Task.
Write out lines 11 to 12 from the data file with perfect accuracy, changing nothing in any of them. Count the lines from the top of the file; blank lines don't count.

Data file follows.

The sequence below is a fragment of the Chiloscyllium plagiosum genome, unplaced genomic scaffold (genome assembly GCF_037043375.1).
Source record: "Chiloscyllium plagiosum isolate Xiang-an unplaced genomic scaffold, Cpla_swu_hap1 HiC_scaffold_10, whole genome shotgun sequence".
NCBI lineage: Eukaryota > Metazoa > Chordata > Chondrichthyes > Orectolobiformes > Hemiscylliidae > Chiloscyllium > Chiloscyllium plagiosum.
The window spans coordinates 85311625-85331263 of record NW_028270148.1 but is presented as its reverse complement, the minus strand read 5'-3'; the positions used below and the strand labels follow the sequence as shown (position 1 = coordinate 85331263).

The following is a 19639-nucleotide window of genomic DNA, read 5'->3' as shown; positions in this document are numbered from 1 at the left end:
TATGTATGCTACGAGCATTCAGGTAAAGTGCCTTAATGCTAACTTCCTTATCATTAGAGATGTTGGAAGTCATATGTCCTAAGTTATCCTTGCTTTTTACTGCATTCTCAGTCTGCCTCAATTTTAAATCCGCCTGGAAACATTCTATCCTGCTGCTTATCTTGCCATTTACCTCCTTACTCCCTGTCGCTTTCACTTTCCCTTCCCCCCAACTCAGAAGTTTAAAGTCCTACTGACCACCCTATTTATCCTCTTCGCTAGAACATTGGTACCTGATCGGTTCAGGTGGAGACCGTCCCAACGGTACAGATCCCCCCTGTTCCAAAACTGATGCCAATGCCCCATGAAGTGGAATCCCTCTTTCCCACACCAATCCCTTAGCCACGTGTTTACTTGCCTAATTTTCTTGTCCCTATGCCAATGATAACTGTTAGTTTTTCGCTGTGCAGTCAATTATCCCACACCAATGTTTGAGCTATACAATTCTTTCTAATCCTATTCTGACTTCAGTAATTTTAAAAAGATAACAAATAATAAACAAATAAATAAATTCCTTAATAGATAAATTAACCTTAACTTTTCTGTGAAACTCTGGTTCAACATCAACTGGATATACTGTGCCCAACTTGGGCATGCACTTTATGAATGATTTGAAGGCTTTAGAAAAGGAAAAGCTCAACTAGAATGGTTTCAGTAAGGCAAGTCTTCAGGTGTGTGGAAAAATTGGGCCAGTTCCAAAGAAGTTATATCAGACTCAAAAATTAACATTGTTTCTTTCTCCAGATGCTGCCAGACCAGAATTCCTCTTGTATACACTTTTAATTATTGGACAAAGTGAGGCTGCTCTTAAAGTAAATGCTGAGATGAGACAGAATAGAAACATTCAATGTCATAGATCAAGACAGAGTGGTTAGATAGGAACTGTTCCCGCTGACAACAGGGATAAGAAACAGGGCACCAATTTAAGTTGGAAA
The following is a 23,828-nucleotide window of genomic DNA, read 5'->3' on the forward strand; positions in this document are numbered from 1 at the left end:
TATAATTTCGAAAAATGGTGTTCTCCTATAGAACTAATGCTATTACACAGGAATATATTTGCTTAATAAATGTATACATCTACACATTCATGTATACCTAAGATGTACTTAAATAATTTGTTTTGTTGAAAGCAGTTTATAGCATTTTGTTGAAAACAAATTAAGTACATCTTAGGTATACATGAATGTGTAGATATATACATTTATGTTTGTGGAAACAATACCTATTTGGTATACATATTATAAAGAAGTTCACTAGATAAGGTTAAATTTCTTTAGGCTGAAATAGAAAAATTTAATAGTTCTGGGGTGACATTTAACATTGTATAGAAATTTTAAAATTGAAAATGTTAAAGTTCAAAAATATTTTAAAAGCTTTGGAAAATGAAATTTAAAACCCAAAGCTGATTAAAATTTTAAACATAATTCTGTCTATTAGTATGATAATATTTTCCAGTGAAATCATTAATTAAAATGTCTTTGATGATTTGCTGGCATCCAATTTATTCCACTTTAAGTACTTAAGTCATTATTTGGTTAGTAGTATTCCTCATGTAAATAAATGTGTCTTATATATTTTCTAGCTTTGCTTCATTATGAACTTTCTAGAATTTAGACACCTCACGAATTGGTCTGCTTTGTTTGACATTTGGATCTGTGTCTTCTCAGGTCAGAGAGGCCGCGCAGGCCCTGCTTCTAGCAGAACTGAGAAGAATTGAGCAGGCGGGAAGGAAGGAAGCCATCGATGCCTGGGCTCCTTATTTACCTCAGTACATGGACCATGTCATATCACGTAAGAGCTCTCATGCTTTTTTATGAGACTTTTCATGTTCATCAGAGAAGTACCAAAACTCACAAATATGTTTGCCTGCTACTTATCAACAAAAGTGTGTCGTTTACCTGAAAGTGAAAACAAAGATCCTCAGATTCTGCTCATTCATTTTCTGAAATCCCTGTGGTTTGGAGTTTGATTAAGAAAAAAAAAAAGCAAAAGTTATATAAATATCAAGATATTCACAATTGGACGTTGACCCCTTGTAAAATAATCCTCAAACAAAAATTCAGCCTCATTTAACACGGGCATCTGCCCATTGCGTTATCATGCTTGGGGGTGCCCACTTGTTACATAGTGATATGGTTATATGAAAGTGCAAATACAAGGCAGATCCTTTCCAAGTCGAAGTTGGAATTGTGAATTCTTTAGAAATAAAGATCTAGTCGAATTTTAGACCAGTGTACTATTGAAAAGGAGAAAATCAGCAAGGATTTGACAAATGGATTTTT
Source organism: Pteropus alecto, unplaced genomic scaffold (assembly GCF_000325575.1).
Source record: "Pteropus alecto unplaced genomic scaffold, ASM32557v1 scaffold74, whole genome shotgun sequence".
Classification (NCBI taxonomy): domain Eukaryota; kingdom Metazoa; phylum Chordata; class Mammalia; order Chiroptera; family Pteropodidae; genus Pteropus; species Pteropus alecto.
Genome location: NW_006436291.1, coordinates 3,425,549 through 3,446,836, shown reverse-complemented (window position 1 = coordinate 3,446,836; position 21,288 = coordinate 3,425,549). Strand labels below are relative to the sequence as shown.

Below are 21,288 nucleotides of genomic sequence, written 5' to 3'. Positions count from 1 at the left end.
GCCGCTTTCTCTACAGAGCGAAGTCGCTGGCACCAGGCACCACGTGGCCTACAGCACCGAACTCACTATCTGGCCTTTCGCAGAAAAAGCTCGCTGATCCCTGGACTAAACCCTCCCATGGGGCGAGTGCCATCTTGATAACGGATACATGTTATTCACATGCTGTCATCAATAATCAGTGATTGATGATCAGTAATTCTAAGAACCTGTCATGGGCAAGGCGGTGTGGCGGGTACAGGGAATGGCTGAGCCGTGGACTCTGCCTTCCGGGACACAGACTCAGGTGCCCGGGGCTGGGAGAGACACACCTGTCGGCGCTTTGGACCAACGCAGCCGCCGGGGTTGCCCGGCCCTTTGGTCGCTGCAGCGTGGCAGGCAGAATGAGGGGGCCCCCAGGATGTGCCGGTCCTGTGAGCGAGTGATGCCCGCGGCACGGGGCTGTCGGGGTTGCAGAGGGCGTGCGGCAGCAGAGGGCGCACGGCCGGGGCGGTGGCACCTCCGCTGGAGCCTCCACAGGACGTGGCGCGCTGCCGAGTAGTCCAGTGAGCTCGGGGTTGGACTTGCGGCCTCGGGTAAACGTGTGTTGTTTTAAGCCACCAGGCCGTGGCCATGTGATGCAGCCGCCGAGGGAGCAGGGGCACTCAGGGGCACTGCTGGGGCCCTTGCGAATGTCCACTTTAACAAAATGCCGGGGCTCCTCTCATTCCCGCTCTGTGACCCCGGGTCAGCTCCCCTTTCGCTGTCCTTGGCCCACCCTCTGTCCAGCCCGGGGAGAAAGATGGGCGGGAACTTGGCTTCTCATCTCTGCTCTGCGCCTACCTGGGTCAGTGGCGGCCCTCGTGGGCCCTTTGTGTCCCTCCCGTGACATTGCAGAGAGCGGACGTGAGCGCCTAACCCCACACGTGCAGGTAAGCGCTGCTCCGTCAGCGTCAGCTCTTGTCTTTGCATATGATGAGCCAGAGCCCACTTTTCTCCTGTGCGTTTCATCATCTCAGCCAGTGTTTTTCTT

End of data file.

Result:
Classification (NCBI taxonomy): domain Eukaryota; kingdom Metazoa; phylum Chordata; class Mammalia; order Chiroptera; family Pteropodidae; genus Pteropus; species Pteropus alecto.
Genome location: NW_006436291.1, coordinates 3,425,549 through 3,446,836, shown reverse-complemented (window position 1 = coordinate 3,446,836; position 21,288 = coordinate 3,425,549). Strand labels below are relative to the sequence as shown.